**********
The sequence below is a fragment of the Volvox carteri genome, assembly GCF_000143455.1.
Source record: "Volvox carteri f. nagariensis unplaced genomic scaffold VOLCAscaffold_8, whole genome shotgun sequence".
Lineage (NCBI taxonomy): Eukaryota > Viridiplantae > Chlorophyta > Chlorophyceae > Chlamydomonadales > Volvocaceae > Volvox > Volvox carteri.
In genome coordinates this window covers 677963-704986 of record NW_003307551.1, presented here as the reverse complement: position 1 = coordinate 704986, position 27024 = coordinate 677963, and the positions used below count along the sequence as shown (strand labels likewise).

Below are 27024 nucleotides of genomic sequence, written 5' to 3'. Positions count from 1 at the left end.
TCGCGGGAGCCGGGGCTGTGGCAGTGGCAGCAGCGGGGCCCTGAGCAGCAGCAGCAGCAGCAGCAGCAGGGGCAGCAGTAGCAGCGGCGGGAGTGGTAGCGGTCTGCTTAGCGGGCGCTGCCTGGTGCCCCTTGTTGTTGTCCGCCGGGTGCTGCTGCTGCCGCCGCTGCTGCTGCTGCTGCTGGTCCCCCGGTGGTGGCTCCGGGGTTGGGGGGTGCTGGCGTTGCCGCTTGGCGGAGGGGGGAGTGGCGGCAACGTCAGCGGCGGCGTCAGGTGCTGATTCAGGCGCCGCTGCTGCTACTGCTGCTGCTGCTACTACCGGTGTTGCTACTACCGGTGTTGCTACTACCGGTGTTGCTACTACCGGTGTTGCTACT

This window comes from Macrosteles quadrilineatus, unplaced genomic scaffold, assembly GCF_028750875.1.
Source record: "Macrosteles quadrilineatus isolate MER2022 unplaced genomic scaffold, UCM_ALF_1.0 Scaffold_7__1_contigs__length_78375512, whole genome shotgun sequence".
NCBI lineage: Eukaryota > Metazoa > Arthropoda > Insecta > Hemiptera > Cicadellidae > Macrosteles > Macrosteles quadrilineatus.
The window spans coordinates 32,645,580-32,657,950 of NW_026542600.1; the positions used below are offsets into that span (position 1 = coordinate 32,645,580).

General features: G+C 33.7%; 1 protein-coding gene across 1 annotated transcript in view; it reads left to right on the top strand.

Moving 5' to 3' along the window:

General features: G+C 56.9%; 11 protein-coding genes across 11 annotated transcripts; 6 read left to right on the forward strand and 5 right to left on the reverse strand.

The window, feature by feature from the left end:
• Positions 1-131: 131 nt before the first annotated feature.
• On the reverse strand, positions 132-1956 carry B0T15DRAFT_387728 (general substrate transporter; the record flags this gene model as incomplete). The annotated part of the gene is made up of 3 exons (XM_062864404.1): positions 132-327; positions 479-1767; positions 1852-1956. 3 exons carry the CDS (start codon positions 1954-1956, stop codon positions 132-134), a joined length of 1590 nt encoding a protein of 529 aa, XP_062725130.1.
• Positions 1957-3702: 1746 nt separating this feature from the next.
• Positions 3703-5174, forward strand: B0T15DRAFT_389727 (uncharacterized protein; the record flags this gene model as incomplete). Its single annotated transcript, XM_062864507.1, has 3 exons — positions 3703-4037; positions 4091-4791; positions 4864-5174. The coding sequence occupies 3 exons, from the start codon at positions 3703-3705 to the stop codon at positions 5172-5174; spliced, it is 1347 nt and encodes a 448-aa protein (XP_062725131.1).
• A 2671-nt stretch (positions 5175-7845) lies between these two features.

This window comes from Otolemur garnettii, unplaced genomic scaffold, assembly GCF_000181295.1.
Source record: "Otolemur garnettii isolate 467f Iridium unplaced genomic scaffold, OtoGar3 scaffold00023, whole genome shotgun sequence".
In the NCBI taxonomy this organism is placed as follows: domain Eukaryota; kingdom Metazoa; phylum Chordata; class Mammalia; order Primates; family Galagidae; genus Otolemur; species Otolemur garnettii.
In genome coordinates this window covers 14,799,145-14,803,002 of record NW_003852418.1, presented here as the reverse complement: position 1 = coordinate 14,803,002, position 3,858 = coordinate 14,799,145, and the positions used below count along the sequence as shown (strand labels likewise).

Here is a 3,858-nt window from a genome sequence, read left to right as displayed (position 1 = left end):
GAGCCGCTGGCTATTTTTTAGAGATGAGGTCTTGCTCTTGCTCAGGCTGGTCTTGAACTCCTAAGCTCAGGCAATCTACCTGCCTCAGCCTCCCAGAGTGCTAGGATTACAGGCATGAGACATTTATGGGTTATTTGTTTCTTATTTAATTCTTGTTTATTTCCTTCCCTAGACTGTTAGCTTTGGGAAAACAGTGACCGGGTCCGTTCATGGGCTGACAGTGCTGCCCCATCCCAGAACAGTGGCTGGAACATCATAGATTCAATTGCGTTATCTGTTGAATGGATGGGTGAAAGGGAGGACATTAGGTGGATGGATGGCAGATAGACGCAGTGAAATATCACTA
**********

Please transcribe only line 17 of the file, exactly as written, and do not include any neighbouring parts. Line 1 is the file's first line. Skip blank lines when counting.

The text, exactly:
• Positions 1957-3702: 1746 nt separating this feature from the next.